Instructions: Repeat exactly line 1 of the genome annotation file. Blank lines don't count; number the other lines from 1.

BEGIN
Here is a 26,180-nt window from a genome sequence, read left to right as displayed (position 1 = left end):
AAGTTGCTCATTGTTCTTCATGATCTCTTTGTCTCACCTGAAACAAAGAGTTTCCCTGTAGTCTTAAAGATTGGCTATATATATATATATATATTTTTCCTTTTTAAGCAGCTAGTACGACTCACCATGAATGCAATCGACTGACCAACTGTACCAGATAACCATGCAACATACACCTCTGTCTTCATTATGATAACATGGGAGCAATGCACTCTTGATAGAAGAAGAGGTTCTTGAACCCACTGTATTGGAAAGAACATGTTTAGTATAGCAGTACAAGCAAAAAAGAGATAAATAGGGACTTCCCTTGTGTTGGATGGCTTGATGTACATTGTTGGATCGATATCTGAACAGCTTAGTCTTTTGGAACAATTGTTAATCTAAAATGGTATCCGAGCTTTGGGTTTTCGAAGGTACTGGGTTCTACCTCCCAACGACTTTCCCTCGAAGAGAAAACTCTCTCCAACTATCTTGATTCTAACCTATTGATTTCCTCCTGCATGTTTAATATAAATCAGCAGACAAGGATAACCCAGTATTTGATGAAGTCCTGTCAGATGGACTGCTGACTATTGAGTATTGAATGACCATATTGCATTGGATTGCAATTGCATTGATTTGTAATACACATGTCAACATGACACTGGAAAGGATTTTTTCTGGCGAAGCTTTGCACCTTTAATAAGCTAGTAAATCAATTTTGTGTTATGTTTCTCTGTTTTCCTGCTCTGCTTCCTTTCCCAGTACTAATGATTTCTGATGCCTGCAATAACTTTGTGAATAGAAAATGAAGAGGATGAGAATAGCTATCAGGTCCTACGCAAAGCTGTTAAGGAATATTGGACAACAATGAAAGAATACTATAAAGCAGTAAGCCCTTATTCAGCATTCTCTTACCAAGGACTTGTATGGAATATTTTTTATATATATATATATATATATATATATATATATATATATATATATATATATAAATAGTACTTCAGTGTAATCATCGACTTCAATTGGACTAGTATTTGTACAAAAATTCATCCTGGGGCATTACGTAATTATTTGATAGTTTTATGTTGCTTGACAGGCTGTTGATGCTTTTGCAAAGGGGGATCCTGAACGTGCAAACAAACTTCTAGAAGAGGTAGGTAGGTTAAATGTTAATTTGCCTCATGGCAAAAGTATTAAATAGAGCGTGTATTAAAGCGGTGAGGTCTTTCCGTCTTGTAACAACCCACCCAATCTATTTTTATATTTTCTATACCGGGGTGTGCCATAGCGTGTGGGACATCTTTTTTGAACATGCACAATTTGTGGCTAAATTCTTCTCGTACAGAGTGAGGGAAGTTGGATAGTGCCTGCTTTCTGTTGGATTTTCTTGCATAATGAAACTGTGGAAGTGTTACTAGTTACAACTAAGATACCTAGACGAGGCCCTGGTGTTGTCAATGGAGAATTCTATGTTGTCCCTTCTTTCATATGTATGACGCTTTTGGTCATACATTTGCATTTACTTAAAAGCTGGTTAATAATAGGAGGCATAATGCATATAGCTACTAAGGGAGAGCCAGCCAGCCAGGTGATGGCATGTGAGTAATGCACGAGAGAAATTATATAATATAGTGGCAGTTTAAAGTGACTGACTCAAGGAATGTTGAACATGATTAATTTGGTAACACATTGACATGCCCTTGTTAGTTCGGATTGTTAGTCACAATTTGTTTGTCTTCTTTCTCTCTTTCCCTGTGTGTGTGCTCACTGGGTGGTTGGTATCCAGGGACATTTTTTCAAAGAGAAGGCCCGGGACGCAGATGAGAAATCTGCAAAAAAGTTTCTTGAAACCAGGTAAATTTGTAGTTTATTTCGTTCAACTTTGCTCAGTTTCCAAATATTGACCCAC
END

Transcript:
Here is a 26,180-nt window from a genome sequence, read left to right as displayed (position 1 = left end):